Montreal 155 After admiring the 19th century cathedral it was onto Vieux (Old) Montréal to walk it’s narrow cobblestone streets and admire the historic buildings. The district is where the city was co-founded in 1642 by Sieur de Maisonneuve whose regal statue inhabits the Place d’Armes that frames the twin towers of Notre-Dame Basilica, a Gothic Revival basilica dating to 1824.

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While entrance into the Basilica carries a nominal $5 fee the interior is a must-see for not only the strikingly beautiful blue coloring behind the altar but the sheer opulence in the decoration of every column and railing on up to the heavenly ceiling adorned with golden stars. The design, according to the guide on one of the free 20 minute tours in English offered throughout the day, is borrowed from Sainte-Chapelle in Paris and having been fortunate enough to have seeing its soaring stained glass walls and intricate decorations the connection fit my memory.

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notreThe stained glass windows on the upper floors interestingly do not depict biblical scenes as is typical in such a cathedral or basilica but rather scenes from the religious history of Montréal. These windows were normally left partially open but were closed after a 1978 arson fire ravaged the smaller Chapel of Notre-Dame du Sacré-Cœur directly behind the main altar and nave. A four year painstaking restoration returned the small chapel to its former glory with as detailed woodwork but a less dramatic design.

Montreal 056Hard to miss to my eye was the very modern clock attached to the column which may be there to keep the services to a timely length.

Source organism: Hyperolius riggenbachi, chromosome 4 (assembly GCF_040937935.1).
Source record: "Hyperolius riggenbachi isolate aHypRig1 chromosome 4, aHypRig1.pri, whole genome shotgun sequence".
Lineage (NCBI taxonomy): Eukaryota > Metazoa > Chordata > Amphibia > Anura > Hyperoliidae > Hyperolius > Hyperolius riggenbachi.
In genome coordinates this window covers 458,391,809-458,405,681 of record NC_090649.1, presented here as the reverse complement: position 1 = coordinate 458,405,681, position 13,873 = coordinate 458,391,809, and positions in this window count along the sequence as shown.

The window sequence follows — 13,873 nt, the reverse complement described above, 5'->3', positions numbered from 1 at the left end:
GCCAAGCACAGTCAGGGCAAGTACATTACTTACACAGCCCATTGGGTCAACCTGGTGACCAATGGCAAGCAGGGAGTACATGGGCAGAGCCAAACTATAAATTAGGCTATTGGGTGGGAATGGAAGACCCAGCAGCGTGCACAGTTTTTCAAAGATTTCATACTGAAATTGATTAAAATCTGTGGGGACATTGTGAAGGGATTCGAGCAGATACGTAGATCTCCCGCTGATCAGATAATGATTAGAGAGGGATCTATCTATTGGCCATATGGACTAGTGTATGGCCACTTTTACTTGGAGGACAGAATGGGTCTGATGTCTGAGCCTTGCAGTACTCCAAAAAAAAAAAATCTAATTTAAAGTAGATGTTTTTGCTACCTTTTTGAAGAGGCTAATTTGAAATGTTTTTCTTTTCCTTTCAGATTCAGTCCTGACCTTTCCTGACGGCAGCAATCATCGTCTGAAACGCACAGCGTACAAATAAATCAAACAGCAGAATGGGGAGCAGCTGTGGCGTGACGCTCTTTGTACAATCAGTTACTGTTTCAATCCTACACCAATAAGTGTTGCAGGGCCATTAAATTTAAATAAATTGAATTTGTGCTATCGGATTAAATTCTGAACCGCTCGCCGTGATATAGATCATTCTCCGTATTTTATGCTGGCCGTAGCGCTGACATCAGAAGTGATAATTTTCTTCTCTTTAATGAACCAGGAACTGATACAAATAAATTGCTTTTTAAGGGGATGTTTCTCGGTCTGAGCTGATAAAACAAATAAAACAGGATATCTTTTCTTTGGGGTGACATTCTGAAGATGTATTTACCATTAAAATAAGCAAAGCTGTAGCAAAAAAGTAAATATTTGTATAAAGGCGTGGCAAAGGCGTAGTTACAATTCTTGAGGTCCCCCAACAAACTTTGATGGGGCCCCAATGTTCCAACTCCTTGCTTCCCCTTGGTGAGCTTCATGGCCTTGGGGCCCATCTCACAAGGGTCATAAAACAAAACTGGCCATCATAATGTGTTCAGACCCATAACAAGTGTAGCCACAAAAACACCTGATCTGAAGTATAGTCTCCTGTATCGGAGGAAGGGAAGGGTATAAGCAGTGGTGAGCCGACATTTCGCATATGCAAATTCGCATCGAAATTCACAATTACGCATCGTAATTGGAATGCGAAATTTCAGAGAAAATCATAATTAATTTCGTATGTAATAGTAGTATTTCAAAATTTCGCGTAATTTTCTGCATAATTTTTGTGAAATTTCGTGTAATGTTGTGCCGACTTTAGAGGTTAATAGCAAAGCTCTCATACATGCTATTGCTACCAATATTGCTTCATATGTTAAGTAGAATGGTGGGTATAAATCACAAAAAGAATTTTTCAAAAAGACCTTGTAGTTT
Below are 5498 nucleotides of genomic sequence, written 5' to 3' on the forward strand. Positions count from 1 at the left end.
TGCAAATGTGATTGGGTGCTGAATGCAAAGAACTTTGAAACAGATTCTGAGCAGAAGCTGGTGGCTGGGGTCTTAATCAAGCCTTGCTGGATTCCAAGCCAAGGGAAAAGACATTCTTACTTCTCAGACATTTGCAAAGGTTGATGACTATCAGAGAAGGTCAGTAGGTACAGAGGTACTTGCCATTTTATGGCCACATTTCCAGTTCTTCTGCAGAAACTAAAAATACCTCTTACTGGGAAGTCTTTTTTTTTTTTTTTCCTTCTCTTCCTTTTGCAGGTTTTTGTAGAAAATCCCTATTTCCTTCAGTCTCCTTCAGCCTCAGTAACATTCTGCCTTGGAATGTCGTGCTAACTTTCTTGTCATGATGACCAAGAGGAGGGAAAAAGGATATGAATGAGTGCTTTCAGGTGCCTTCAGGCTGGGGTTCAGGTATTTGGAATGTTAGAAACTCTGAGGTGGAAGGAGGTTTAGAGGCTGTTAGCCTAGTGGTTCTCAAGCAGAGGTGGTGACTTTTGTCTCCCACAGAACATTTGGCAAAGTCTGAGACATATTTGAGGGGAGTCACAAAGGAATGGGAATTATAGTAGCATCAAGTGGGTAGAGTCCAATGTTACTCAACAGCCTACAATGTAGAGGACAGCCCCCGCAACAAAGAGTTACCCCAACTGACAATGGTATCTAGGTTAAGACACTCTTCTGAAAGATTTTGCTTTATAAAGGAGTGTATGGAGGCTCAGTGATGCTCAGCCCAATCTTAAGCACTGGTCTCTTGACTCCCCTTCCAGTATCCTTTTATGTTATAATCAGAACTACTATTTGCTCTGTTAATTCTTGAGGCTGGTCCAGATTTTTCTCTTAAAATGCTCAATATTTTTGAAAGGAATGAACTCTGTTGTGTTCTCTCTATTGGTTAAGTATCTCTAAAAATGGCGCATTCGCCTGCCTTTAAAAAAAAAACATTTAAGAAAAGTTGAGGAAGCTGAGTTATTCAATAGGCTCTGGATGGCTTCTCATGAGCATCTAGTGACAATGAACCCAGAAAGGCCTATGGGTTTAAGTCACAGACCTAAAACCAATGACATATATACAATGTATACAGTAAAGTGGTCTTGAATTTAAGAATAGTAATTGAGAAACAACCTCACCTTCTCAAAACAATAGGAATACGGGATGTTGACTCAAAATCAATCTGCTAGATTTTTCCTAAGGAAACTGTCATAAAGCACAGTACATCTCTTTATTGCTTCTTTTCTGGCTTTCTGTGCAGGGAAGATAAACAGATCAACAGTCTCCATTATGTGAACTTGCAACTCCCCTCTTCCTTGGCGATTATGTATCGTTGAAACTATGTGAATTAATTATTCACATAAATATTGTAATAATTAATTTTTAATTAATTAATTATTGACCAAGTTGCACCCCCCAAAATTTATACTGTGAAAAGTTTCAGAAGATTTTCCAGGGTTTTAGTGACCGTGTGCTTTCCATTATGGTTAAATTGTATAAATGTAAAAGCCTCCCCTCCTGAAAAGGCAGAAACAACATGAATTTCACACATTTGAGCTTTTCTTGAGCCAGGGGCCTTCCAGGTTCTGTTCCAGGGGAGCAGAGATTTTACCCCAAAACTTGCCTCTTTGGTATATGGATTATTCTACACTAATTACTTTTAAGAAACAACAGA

Exiting into bright sunshine on a very warm Spring day I made my way  down Rue Notre Dame a few short blocks to the Hôtel de Ville or City Hall famous for its balcony from which French leader Charles de Gaulle proclaimed in 1967 ‘Vive le Québec libre!’ (‘Long live a free Québec!’) that ignited separatist passions for decades to follow.

Montreal 063Nelson’s Column is opposite and heads the downhill pedestrian only Place Jacques Cartier that ends at the waters of the old port of Montréal which is more modern redevelopment than actual working port save for a few sightseeing boats.

Montreal 066One notable area that had be repurposed was around the clock tower overlooking the St. Lawrence River which seasonably becomes an urban beach complete with colourful blue beach umbrellas.

Montreal 079Sadly despite the exceptionally warm weather La Plage de l’Horloge or Clock Tower Beach was closed during my visit leaving the beach out of reach.